Breast Cancer and CDK-Targeted Therapies

Breast Cancer

Breast cancer (BC) is the leading cause of cancer in women (Global Cancer Observatory, 2020). Although metastatic breast cancer is diagnosed in only 8% of cases at presentation, nearly one third of breast cancer patients with non-metastatic tumors will eventually recur.

In the last few years, the inhibitors of the cell cycle kinases CDK4 and CDK6 (CDK4/6i) have emerged as standard-of-care therapies, together with hormonotherapy (HT), in first and second line in ER-positive HER2-negative advanced BC (Asghar et al., 2015; Finn et al., 2016; ). CDK4 and CDK6 are two serine/threonine kinases, frequently activated in human cancer, involved in cell cycle entry by phosphorylating the retinoblastoma protein (RB1; Malumbres & Barbacid, 2009). Despite their clinical success, their use is still limited due to two major factors: lack of biomarkers and development of acquired resistances. Multiple pathways (e.g. RB1, RAS, AKT, FGFR, cyclin E, etc.) are known to contribute to resistance to CDK4/6i therapy (Li et al., 2918; Wander et al., 2020). Studies assessing efficacy of post-CDK4/6i treatment have been mostly retrospective (André et al., 2019), and few clinical data are available. Thus, how these pathways may modulate response to CDK4/6i in progression of breast or other tumor types is unclear (Alvarez-Fernandez & Malumbres, 2020).

Preclinical data suggested that CDK4/6i may also be active in HER2-positive cancer (Ciruelos et al., 2020). Preliminary clinical data from CDK4/6i plus trastuzumab in HER2+ or in combination with fulvestrant in HER2+ ER+ advanced disease are promising (PATRICIA 1; MONARCH HER). An interesting population of BC is characterized by deficiency in homologous recombination (HR) DNA repair, either from BRCA1/2 mutations (20% of TNBC: 12% germline and 8% somatic) or the “BRCAness” condition, including alterations in PALB2, RAD51, and others (Lord & Ashworth, 2017). These mutations determine a greater sensitivity to platinum chemotherapy as well as to inhibitors of the DNA repair enzyme poly-ADP ribose polymerase 1 (PARPi; Robson et al., 2017), but resistance mechanisms and progression treatment strategies remain unexplored.

Biomarkers and new combinatorial strategies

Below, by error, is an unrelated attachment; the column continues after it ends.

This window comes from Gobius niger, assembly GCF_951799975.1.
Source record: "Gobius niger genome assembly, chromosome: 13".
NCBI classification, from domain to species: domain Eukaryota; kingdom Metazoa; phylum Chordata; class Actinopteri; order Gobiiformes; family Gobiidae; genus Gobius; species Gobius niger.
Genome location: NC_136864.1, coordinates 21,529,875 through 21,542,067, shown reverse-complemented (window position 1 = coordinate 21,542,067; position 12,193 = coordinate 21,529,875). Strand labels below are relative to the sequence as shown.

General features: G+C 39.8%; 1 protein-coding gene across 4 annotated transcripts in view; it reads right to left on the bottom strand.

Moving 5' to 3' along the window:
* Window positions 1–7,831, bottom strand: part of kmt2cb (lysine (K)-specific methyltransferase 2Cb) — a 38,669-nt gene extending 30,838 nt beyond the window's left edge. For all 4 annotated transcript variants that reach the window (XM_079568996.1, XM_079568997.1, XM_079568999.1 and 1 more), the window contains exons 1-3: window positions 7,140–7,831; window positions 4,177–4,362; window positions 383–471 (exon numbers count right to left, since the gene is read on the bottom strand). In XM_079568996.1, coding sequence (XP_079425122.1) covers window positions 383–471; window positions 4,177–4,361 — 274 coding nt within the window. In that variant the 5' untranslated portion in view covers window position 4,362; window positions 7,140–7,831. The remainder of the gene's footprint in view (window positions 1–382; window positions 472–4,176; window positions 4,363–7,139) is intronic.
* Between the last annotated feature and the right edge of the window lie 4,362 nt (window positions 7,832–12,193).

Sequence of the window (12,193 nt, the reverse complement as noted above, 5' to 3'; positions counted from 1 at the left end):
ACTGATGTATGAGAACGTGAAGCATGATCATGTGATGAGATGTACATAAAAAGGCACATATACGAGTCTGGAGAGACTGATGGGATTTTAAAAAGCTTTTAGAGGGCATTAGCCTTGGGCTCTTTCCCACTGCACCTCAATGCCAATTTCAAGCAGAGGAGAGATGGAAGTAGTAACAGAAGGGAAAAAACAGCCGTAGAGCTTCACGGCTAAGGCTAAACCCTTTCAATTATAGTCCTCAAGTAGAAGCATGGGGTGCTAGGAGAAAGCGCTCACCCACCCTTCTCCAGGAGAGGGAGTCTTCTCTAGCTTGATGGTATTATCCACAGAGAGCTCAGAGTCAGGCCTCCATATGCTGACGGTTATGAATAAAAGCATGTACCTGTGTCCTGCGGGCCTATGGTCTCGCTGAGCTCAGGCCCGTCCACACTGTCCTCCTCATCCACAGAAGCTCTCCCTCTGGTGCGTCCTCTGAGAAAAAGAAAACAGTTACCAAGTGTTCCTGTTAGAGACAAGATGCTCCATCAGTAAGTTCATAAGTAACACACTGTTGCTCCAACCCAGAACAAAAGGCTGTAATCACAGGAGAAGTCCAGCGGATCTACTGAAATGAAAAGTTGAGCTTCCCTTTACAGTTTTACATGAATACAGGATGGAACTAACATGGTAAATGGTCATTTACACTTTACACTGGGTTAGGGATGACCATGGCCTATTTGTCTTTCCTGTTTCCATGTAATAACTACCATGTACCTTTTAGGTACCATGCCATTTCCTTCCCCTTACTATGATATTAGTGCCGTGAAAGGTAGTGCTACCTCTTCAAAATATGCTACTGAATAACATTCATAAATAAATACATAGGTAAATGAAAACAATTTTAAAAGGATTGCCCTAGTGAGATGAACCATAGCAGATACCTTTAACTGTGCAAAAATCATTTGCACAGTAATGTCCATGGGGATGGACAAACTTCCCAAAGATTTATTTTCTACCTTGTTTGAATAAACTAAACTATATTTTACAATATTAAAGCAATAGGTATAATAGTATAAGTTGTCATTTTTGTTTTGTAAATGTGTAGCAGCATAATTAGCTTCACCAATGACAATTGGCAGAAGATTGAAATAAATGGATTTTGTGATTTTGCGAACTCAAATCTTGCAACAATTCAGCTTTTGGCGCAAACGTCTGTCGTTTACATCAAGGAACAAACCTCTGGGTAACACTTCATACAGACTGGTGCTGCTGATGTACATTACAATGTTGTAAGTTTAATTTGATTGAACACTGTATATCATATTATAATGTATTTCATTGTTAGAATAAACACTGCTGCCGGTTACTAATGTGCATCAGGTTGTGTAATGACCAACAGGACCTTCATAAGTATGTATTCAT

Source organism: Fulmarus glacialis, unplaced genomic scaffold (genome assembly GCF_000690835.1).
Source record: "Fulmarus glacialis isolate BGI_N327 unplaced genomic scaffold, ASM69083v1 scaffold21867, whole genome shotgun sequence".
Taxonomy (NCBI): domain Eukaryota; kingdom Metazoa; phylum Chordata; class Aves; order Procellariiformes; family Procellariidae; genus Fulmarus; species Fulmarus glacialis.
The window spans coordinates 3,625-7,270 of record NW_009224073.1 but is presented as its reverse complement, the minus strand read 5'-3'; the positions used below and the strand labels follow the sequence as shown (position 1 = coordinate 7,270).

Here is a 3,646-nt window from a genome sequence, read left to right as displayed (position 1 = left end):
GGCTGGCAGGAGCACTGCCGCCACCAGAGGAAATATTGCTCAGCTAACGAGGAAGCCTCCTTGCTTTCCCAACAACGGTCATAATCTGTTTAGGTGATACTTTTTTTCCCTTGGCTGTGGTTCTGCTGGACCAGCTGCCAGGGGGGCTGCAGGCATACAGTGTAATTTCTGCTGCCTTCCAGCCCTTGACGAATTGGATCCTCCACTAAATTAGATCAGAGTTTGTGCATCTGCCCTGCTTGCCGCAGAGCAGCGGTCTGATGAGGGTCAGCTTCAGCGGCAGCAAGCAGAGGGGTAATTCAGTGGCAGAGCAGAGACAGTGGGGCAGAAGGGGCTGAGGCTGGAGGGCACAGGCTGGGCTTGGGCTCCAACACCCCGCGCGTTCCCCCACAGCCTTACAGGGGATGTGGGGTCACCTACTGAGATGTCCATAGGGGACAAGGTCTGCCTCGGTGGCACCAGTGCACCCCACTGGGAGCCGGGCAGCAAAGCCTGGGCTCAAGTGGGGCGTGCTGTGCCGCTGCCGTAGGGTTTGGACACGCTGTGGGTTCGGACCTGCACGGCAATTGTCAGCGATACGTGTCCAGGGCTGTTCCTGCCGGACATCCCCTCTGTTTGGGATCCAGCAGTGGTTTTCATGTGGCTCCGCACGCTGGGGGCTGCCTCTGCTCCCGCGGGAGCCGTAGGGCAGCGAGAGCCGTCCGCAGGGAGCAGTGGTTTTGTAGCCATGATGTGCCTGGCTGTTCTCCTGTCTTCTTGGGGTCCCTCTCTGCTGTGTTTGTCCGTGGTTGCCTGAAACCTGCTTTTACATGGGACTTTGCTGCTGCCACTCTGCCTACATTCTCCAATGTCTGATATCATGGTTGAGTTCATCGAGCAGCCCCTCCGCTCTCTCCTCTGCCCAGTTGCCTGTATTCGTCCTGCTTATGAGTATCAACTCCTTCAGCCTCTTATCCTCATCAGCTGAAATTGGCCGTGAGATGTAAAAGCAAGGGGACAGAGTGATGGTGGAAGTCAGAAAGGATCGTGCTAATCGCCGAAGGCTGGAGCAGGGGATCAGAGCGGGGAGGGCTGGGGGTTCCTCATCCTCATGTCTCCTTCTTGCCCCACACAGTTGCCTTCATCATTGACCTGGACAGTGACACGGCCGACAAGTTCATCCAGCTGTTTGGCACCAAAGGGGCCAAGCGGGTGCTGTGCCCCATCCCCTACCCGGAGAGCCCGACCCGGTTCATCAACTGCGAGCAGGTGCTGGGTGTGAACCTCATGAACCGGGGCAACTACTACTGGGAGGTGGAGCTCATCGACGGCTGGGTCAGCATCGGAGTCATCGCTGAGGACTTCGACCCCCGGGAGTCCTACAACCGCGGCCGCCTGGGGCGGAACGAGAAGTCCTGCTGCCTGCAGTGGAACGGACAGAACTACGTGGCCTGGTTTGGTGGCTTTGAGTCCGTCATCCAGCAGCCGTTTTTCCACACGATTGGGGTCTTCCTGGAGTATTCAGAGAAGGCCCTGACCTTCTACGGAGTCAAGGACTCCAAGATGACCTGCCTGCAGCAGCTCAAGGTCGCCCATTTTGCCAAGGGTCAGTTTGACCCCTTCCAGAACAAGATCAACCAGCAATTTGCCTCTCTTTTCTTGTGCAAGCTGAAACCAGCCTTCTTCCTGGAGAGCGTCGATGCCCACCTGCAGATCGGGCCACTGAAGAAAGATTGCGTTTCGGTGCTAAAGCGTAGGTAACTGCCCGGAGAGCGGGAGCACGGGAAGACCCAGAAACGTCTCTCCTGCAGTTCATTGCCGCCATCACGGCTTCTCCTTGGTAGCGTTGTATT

Patients who progress to current therapies (targeting HT + CDK4/6, HER2 or PARP) are therefore in urgent medical need for more prospective, biomarker-driven, clinical trials that test efficacy and safety of new therapeutic strategies.

Despite extensive knowledge of breast cancer biology as well as cell cycle regulation, only estrogen receptor positivity guides CDK4/6i therapy and CCNE1 mRNA expression has been associated with relative resistance (Turner et al., 2018). Yet, the lack of established biomarkers for CDK4/6i efficacy in breast cancer is considered a major limitation (Alvarez-Fernandez & Malumbres, 2020). Liquid biopsy to identifying nucleic acids as well as circulating tumor cells are being implemented in the follow-up and monitoring new therapies response. However, these technologies still suffer of problems in sensitivity and specificity for accurate monitoring. Circulating proteins reflect more precisely the physiological state of cells and tissues. Unfortunately, these biomarker gold mine remains inaccessible due to the lack of proteomics technologies able to explore the deepest region of the plasma proteome.  

  CDK4/6 inhibitors and chemotherapy

Owing to their effect in preventing G1/S transition, CDK4/6 inhibitors are expected to antagonize the effect of classical chemotherapy. It is actually well established that they prevent the cellular effect of DNA-damaging agents or microtubule poisons, which exert their function in S-phase or mitosis, resulting in undesirable antagonistic effects. 

Our recent data suggest, however, that this antagonistic effect can be reversed by alternating treatments in which the DNA-damaging agent or microtubule poison is used first, in the absence of CDK4/6i, and these inhibitors are used later. Interestingly, treatment with CDK4/6i after classical chemotherapy is very efficient to prevent the recovery from these cytotoxic agents (Salvador-Barbero et al., 2020). Mechanistically, these effects are due to a previously-unappreciated requirement for CDK4/6 in the recovery from the chromosomal damage. Upon CDK4/6 inhibition, cancer cells very inefficiently repair this DNA damage and their proliferation is halted both in vitro and in vivo. This is due to a critical role for CDK4/6i in inducing the transcriptional expression of genes required for DNA repair by homologous recombination in a RB1-dependent manner. In addition to taxanes, this synergistic effect was confirmed in the alternating combination of CDK4/6i with DNA-damaging agents such as etoposide, cisplatin, 5-florouracil, etc. as well as anti-mitotic chemicals (kinesin and PLK1 inhibitors).